Sunday

Jan. 6, 2002

the other room

by Charles Bukowski

SUNDAY, 6 JANUARY 2002
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Poem: "the other room," by Charles Bukowski from Open All Night: New Poems (Black Sparrow Press).

the other room

there is always somebody in the other room
listening beyond the wall.

there is always somebody in the other room
who wonders what you are doing
there without them.

there is always somebody in the other room
who is afraid you feel better being alone.

there is always somebody in the other room
who thinks you are thinking of someone else
or who thinks you don't care for anybody
except yourself in that other room.

there is always somebody in the other room
who no longer cares for you as much as they used
to.

there is always somebody in the other room
who is angry when you drop something
or who is displeased when you cough.

there is always somebody in the other room pretending
to read a book.

there is always somebody in the other room
talking for hours on the telephone.

there is always somebody in the other room
and you don't quite remember who it is
and you are surprised when they make a sound
or go down the hall to the bathroom.

but there isn't always somebody in the other
room because
sometimes there isn't another room.
and if there isn't
sometimes there isn't anybody here at
all.

It's the birthday of Edgar Lawrence Doctorow, born in New York City in 1931. He was senior editor of The New American Library for a few years, then the editor in chief at Dial Press, and since then he has built a 30-year career as a writer and instructor. He has taught at the University of California-Irvine, Sarah Lawrence College, the Yale University Drama School, Princeton, and New York University, where he now works. He's the author of novels, essays, plays, and short stories, and he's best known for his 1975 novel Ragtime, which won the first National Book Critics Circle Award for Fiction. His other novels include Billy Bathgate, World's Fair, and The Book of Daniel.

It's the birthday of poet Khalil Gibran, born in Bsharri, Lebanon, in 1883. He emigrated to the United States with his parents as a boy, settled in New York in 1912, and devoted himself to writing, first in Arabic and later in English. In 1920 he founded a society for Arab writers, called Mahgar. His best known work is The Prophet, a collection of 26 poetic essays in which a prophet, on his way home after living abroad for 12 years, stops to teach the mysteries of life to a crowd of strangers. The book is often quoted at weddings, especially the poem "On Marriage," which begins,

You were born together, and together you shall be forevermore.

Khalil Gibran, who wrote: "Should we all confess our sins to one another we would all laugh at one another for our lack of originality."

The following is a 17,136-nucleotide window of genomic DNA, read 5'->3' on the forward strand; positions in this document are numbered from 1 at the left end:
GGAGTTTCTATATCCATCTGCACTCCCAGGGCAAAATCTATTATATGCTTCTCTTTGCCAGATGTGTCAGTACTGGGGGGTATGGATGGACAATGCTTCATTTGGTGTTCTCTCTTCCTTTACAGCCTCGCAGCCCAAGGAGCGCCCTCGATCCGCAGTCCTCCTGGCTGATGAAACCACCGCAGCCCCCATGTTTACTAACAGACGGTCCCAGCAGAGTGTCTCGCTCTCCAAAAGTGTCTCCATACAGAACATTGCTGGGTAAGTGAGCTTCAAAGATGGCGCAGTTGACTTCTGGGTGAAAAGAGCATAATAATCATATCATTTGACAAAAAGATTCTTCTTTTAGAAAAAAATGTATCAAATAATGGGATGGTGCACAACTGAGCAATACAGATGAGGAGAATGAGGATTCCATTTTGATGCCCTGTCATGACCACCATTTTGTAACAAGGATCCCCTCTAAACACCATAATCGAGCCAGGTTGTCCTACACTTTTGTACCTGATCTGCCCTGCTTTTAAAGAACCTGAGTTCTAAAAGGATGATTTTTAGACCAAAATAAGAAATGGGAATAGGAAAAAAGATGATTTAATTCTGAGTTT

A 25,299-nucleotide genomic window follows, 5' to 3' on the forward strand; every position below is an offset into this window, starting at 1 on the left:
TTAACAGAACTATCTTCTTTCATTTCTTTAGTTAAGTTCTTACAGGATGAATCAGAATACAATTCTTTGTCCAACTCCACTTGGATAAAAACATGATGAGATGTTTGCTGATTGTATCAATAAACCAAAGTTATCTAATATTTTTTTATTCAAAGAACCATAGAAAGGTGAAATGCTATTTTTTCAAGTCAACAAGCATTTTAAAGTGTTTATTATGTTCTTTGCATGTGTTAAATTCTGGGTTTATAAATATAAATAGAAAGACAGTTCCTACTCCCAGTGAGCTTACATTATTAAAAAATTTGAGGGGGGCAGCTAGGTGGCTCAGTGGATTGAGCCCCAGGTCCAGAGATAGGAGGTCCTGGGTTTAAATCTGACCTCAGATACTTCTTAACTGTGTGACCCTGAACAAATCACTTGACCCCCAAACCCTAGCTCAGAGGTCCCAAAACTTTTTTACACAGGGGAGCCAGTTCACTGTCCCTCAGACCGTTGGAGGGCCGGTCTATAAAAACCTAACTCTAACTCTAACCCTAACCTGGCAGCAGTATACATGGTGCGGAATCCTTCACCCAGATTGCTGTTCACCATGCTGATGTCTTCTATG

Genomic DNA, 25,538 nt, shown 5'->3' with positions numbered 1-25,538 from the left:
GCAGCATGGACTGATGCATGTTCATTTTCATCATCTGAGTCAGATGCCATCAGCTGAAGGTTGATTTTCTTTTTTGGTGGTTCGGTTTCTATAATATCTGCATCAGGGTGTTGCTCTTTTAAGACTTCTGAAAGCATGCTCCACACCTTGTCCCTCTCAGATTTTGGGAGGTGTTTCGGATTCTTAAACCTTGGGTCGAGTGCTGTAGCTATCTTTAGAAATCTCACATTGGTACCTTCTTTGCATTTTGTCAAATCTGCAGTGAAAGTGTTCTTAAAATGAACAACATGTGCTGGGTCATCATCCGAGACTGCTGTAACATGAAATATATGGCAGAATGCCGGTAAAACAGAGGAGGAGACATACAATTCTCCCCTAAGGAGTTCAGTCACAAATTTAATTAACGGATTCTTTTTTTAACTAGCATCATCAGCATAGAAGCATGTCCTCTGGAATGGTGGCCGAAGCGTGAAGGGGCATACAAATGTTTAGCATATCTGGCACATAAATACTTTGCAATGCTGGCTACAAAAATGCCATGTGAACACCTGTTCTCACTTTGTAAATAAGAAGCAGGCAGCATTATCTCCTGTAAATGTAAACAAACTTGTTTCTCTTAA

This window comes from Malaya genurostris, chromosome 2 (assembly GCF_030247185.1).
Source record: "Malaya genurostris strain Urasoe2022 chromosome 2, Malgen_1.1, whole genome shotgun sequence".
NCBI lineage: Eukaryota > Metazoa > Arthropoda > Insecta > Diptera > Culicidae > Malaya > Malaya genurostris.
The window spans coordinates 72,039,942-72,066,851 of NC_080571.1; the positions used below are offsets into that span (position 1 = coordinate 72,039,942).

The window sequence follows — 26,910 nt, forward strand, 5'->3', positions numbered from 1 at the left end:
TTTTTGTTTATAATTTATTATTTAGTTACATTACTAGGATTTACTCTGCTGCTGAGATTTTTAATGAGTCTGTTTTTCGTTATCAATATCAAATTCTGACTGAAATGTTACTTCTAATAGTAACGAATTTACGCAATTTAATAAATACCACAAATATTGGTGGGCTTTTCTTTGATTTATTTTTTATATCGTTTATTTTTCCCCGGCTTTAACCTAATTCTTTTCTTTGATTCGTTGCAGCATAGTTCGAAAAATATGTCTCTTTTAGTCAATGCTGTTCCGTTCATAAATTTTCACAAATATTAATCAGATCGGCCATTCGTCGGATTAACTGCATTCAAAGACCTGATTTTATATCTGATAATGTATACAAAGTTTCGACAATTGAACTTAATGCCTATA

It's the birthday of French book illustrator Gustave Doré, born in Strasbourg in 1833, the most prolific and famous illustrator in Europe in the 19th century. His images defined the horror genre as we know it today—as much as the poetry of Edgar Allan Poe did. His most famous illustrations adorned the pages and covers of Dante's Divine Comedy, Don Quixote, and Edgar Allan Poe's The Raven.

It's the birthday of Saint Joan of Arc, the French heroine of the Hundred Years War. She was born in the town of Domremy, France, on the border of the province of Champagne, in 1412. She was born and raised on her family's farm, and at age 12 she began hearing voices of St. Michael, St. Catherine, and St. Margaret, urging her to cut her hair, wear men's clothes, and join the army, and telling her that her mission in life would be to free France from the English. She followed their lead, and after enlisting she was promoted to the rank of Captain. She led her troops to a sweeping victory in the Battle of Orléans. When King Charles VII was crowned King of France, she sat in a place of honor at his side. But less than a year later, she was captured and sold to the English, who tried her for witchcraft and heresy, and burned her at the stake in 1431. She was 19 years old.

It's the birthday of Carl Sandburg, journalist, poet, novelist, and biographer, born in a three-room cottage in Galesburg, Illinois, in 1878. Sandburg produced a two-volume biography of Lincoln, published in 1926, but was too intrigued with his subject to stop there, so he published four more volumes titled Abraham Lincoln: The War Years. For that he was awarded the Pulitzer Prize for History in 1940. Ten years later he received a second Pulitzer, this one for poetry, for his anthology, Complete Poems.

Be well, do good work, and keep in touch.®

 









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